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Tudor Fashion: Men's Hats

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Kayla Gelowitz

on 20 February 2016

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Transcript of Tudor Fashion: Men's Hats

Goff, Philip: University of London - Academic Dress
The University London Press, London 1999
ISBN 0-7187-1608-6

Men's Hats in the
Tudor Period

"The Elizabethan fashion dictated that the head was adorned with a hat. Hat brims were often turned up and fastened to the crown with a jewelled brooch or other ornament, as seen in the above picture of King Henry VIII. Hat bands using scarves made of expensive fabric, such as silk, were often used as a form of decoration. The materials used to make Tudor hats for men consisted of silk, velvet, taffeta and wool. All classes and ages wore feathers in their hats. Hats worn by rich Tudor men were expensively decorated with jewelled bands (called bilaments), brooches, badges and ribbons."
http://www.sixwives.info/tudor-hats.htm
“On his head he wears a biretta, a soft, round, and wide hat. These could be decorated with jewels and feathers, as seen in this portrait."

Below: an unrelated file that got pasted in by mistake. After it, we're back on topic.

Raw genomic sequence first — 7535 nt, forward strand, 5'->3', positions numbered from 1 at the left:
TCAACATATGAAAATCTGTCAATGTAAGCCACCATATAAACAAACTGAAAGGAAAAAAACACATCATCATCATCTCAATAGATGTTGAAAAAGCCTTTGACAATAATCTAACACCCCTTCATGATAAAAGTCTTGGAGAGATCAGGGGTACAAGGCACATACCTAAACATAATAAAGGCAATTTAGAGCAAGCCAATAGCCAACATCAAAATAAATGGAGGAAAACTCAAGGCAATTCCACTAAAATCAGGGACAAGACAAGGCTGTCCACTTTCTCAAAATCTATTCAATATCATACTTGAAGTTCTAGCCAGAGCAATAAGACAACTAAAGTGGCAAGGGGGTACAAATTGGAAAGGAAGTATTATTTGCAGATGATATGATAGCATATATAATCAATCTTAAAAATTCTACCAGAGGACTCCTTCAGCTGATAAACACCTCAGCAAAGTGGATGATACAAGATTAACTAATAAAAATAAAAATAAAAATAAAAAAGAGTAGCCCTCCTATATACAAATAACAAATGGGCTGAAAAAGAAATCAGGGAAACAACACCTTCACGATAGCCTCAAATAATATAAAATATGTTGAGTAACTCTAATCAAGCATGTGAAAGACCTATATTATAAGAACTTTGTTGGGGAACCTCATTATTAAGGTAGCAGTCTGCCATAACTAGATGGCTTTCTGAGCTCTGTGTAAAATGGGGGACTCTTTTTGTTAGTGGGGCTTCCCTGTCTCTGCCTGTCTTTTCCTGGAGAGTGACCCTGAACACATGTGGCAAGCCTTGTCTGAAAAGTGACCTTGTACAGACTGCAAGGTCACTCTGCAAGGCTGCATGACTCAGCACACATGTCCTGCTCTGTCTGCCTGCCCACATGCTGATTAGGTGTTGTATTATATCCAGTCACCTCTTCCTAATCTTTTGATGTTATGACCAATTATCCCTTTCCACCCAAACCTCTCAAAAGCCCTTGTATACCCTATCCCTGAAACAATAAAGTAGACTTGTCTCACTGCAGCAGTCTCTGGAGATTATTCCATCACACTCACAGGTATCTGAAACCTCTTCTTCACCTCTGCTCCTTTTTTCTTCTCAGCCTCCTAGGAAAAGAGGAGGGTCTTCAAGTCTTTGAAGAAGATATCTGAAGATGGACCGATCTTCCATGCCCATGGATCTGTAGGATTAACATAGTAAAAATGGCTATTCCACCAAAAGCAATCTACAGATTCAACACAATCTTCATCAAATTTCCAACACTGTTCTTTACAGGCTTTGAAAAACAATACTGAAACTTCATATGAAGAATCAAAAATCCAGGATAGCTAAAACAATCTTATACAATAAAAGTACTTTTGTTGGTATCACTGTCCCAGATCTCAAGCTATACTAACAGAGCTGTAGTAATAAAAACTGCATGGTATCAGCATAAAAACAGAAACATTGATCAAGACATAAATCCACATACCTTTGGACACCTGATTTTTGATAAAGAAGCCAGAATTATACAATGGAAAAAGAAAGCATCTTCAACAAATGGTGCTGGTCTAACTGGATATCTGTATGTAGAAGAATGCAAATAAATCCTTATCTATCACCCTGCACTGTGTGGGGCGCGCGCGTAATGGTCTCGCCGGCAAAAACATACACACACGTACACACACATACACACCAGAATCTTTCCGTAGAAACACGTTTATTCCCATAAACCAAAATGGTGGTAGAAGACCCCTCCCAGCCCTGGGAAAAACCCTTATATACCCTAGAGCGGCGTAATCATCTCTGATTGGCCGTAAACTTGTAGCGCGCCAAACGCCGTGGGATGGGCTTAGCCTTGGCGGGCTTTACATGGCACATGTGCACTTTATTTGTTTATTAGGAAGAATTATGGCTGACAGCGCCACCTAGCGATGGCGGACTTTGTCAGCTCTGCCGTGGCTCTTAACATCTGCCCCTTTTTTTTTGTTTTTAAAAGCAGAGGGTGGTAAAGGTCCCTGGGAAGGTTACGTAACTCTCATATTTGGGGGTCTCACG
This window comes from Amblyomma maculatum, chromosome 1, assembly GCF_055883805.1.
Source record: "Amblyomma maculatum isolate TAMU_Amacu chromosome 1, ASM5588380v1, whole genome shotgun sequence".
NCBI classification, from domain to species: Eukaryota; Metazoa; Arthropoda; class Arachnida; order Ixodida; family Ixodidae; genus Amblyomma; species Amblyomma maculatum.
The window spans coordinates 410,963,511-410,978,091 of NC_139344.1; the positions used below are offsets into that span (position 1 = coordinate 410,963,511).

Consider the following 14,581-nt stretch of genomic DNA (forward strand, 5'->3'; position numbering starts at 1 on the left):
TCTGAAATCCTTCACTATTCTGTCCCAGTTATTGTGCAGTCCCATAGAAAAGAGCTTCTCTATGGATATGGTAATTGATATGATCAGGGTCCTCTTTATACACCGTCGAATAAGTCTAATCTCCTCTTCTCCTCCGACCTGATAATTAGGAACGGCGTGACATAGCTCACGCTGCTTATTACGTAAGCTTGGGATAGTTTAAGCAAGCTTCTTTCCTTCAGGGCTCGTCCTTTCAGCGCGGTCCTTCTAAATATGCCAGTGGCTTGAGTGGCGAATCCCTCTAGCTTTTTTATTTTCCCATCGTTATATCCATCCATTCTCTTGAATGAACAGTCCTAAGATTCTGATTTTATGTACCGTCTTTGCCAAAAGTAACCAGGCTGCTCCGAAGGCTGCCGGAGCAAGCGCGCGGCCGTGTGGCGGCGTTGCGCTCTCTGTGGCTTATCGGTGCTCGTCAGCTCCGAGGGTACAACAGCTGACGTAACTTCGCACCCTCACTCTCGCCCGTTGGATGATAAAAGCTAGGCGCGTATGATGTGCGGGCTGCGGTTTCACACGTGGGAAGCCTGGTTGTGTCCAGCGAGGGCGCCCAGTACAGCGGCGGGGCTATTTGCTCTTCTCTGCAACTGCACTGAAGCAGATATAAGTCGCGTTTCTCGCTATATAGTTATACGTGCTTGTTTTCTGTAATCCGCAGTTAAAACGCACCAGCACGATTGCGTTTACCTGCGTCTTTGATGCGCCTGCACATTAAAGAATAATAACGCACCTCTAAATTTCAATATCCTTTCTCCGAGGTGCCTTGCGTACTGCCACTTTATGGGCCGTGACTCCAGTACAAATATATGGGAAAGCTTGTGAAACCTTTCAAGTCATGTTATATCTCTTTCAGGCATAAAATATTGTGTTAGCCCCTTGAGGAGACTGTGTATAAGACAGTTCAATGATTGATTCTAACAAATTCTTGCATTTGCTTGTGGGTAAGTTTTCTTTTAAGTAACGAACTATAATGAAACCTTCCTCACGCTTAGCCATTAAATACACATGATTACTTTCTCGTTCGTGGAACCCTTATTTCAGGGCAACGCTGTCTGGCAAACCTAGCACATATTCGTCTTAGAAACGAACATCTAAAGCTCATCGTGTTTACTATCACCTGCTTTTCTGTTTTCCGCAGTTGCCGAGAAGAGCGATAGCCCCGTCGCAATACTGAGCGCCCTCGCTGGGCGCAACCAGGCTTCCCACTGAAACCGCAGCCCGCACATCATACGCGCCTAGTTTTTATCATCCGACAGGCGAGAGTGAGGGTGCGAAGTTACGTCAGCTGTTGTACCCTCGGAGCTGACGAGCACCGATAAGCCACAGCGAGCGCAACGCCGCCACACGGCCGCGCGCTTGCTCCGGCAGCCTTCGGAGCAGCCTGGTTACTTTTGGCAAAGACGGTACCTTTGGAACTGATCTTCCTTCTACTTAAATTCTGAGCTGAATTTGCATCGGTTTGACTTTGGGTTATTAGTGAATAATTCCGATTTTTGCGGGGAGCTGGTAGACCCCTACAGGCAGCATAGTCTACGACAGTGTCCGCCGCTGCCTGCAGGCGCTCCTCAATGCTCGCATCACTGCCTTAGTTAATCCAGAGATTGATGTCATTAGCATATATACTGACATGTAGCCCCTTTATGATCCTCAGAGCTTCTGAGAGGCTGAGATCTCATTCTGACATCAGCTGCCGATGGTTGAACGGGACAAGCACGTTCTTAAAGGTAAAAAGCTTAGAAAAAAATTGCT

http://www.thefashionhistorian.com/2013/01/head-to-toe-tudor-man.html
“the brim, like the rim of a plate, is almost circular and measured about two and a half inches in width, and the crown, a disc, about eighteen inches in diameter. The edges of the latter were peated or gathered into the head opening of the brim, and when off the head it was possible to lay it down quite flat like a plate, hence its name ‘flat cap’. Velvet, beaver, or cloth were materials of which this cap was made and without any decoration, a single feather being exceptional.”
“The flat cap in its original aspect held its own for a comparatively short time; because it was a useful head-covering for ordinary wear it soon found its way on to the heads of the masses. For this reason the fashionable added expensive ornaments to the underside of the brim.”
“The flat cap was in very general use among the middle classes, both men and boys, during the reigns of Henry VIII, Edward VI, and Mary. It was made of velvet when worn by men of importance, and of cloth, knitted wool, or felt when worn by the commoner.”
Henry VIII
The Ambassadors by Hans Holbein the Younger, c. 1533. In the collection of the National Gallery, London.
Princess Mary Tudor
and
Charles Brandon,
duke of Suffolk
c. 1516
Sir Henry Guildford
c.1527
Tudor Costume and Fashion
Herbert Norris
Tudor Costume and Fashion
Herbert Norris
Tudor Costume and Fashion
Herbert Norris
Full transcript